We’re Gonna Start Relitigating the 2018 Draft, Aren’t We?

Photo credit: Jerome Miron (USA TODAY Sports)

The truth is that the Minnesota Vikings never were going to take Lamar Jackson. Not after signing Kirk Cousins for $84 million guaranteed. Not after passing on three quarterbacks — Teddy Bridgewater, Sam Bradford, and Case Keenum — who had had various levels of success during their time in Minnesota. Not when they were in a window of contention, and Jackson was a wild card.

There’s a world where they take him anyway, thinking that he’s the future and Cousins is a stopgap — but that’s a lot of money to pay a placeholder. In that world, Jackson takes a year to learn on the bench behind Cousins and ideally takes over in Year 3 as Cousins’ contract is expiring, or he’s dealt away if Cousins takes the Vikings to the next level. It’s kind of like the Aaron Rodgers-Jordan Love situation, except Cousins is a younger quarterback with a lesser resume.

But he’s also one of the most durable quarterbacks in the NFL, and teams want to maximize a quarterback’s rookie contract, so it’s hard justifying a quarterback in the first round the year he signs a guaranteed deal. Furthermore, Minnesota wanted to give Cousins the best opportunity to succeed. He was already on a team with one of the best defenses in the NFL and two star receivers, Adam Thielen and Stefon Diggs. Plus, his backup was Sean Mannion, who was no threat to start over him and willing to assist him on the sidelines.

The most realistic situation where Jackson would have succeeded here is if they had chosen to keep Keenum on a discount contract. Both parties would know that Keenum was not likely to cash in on a 13-3 season where the defense carried most of the weight, and a miracle touchdown got them into the NFC title game, where the Philadelphia Eagles soundly beat them. Most teams probably knew he wouldn’t be a surefire starter, even after the season he had, but he would be the perfect transition quarterback.

It’s just a risky proposition for a team that was a game away from the Super Bowl the year before. Bridgewater was supposed to be the guy, and we don’t need to rehash all that or relitigate whether they should have waited him out. Although I’m bullish on Teddy, I acknowledge that he’s still a third-tier quarterback, like Cousins. It’s whether you prefer a QB who can scramble and make something out of nothing or one who can air the ball out but isn’t very mobile in the pocket.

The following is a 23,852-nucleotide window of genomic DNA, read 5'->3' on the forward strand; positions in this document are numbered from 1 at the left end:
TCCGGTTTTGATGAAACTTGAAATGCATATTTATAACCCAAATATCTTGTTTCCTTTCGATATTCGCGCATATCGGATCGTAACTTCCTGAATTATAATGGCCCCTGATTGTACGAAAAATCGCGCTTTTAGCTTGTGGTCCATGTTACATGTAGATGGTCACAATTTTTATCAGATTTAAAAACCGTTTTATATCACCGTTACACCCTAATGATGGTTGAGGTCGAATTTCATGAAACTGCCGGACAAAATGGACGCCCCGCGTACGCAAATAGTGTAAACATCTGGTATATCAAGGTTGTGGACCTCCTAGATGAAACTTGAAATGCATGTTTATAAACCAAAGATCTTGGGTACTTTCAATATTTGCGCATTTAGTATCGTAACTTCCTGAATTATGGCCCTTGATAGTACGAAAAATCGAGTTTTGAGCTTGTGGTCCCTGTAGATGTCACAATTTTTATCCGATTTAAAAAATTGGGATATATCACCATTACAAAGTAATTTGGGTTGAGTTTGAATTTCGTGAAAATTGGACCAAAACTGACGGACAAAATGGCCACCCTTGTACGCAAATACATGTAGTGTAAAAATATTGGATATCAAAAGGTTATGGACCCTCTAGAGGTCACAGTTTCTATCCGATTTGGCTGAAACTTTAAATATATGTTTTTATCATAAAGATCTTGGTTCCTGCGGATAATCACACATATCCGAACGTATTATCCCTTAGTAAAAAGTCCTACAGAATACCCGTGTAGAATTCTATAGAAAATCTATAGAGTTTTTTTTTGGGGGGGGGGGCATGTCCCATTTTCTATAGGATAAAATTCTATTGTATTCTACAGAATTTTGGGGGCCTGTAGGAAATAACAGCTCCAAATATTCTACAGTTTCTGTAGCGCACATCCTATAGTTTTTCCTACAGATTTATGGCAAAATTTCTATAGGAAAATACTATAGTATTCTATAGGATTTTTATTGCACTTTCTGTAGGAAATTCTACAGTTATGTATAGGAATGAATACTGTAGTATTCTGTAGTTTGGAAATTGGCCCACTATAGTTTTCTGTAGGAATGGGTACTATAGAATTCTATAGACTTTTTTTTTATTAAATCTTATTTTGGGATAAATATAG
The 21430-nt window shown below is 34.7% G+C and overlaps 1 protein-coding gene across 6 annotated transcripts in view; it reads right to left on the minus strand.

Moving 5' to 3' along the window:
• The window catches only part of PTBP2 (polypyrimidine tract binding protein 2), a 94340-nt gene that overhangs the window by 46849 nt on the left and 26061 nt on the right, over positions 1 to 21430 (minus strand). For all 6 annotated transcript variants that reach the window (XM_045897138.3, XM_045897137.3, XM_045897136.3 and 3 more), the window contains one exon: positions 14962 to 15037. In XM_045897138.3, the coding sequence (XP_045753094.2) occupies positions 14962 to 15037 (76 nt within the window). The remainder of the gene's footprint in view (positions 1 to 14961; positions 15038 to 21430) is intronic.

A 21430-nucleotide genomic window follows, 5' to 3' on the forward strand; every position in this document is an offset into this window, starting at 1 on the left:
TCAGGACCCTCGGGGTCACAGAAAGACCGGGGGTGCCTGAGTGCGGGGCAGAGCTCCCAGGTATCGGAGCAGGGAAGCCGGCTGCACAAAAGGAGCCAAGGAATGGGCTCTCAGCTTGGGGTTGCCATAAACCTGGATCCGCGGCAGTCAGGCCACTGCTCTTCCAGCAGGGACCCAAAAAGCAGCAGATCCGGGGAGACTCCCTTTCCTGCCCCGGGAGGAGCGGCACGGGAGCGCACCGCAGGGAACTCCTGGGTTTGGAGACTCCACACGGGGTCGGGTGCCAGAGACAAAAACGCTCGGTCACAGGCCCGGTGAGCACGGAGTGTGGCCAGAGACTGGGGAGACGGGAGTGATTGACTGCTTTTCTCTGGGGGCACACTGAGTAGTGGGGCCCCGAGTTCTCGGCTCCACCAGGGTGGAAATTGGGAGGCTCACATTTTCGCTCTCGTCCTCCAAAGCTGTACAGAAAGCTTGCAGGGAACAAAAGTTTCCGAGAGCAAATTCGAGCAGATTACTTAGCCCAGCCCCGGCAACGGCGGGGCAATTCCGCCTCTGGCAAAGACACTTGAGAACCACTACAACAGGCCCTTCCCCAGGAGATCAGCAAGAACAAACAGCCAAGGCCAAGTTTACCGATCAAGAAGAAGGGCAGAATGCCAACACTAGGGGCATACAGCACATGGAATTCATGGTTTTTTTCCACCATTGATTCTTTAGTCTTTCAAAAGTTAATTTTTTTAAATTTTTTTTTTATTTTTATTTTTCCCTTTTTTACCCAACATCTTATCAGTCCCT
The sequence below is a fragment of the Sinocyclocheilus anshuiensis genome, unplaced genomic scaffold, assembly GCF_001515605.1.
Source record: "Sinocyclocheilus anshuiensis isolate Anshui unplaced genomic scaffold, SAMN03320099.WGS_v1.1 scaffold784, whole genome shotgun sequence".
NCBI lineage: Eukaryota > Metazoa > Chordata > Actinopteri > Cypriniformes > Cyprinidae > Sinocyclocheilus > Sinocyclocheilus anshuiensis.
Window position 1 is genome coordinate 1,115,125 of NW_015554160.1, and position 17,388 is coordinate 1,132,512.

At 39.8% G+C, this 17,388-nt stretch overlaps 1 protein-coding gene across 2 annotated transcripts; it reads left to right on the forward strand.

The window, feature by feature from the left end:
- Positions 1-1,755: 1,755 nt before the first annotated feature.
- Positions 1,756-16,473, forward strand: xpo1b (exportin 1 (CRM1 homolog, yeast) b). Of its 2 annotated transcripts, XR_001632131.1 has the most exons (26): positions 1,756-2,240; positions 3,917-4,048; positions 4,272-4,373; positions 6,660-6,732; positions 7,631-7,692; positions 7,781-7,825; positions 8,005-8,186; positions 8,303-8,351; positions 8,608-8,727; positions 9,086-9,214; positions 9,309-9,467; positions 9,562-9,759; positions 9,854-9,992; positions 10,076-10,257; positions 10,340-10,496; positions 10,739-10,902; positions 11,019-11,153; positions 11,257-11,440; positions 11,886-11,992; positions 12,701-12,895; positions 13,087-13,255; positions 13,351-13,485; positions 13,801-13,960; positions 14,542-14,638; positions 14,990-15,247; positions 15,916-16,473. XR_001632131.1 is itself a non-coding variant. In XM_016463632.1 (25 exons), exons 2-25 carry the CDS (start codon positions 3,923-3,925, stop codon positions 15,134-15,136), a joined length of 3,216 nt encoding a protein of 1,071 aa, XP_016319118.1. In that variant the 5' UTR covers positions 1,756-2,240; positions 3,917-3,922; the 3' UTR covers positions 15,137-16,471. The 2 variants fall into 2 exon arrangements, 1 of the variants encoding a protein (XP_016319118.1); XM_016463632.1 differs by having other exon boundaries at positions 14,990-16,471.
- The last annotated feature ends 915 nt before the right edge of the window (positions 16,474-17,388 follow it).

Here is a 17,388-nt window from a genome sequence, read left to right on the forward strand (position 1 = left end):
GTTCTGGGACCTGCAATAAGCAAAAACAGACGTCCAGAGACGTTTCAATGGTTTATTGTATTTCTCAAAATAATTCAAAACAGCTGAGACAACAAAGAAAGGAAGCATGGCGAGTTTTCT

Cousins is more of a sure thing, for better or worse, and they went with the sure thing.

If the Vikings were coming off a 10-6 season entering the 2018 draft, they’d have to consider taking Jackson. You’re drafting 30th overall, which is a perfect spot to take a big swing. But that’s not what a team coming off a 13-3 season does. Complain about the Cousins extension all you want, that’s fair game, and everyone’s already taken their sides on that, but getting a guy who’s a low-floor, low-ceiling, reliable player who should elevate a team is a logical decision.

It’s justified, just like it was justified to trade significant draft capital for Bradford after Bridgewater’s freak injury.

Look at where the Baltimore Ravens were before they took Jackson: They were in a rut the three years before taking him, going 5-11, 8-8, and 9-7 — missing the playoffs each year. Therefore, they were in a better position to take a gamble on him. They weathered a devastating playoff loss in Jackson’s first year, built the offense around him, went 14-2, and now are playing in the divisional round this Saturday.

To make a cross-sport reference, the 2018 NFL draft isn’t the Vikings’ version of the 2009 NBA Draft where the Minnesota Timberwolves took Ricky Rubio and Jonny Flynn ahead of Stephen Curry. It’s the 2016 draft where they took Kris Dunn, and the Denver Nuggets took Jamal Murray two picks later.

Think about it: Tom Thibodeau was a win-now coach who wanted a defensive-oriented player, and Dunn was a 22-year-old rookie who could lockdown players immediately upon entering the league. But he had limited offensive upside, and Murray has driven winning for a Denver team that reached the Western Conference Finals last year. He was a boom-or-bust, offense-first 19-year-old who had only spent a year at Kentucky, and he panned out.

You take Murray 10-out-of-10 times. But the New Orleans Pelicans took Buddy Hield the pick before him, just like the New England Patriots also passed on Jackson and took Sony Michel with pick 31. And in some ways, Mike Hughes was Dunn: He plays on the defensive side of the ball and added to the depth at cornerback — Zimmer’s favorite position.

The irony here is that Hughes would be a vital part of the team right now if he could stay healthy. He would have allowed the Vikings to start him instead of two rookies, Cameron Dantzler and Jeff Gladney, all season. And in a pass-happy league, provided much-needed depth after the departure of Xavier Rhodes, Trey Waynes, and Mackenzie Alexander.

Hughes wasn’t a bad pick. He’s just had bad luck.

But it’s going to be hard not to talk about the 2018 draft for years to come. Jackson is a polarizing player, so is Cousins, and people have now chosen sides over Zimmer as well. Arguing over the 2018 draft is less of an academic argument and more of an emotional one. It’s staking your claim on all the parties involved and telling everyone who disagrees why they don’t know what they’re talking about.

The Vikings should have taken Jackson, even though they never were going to. I still think they should have.

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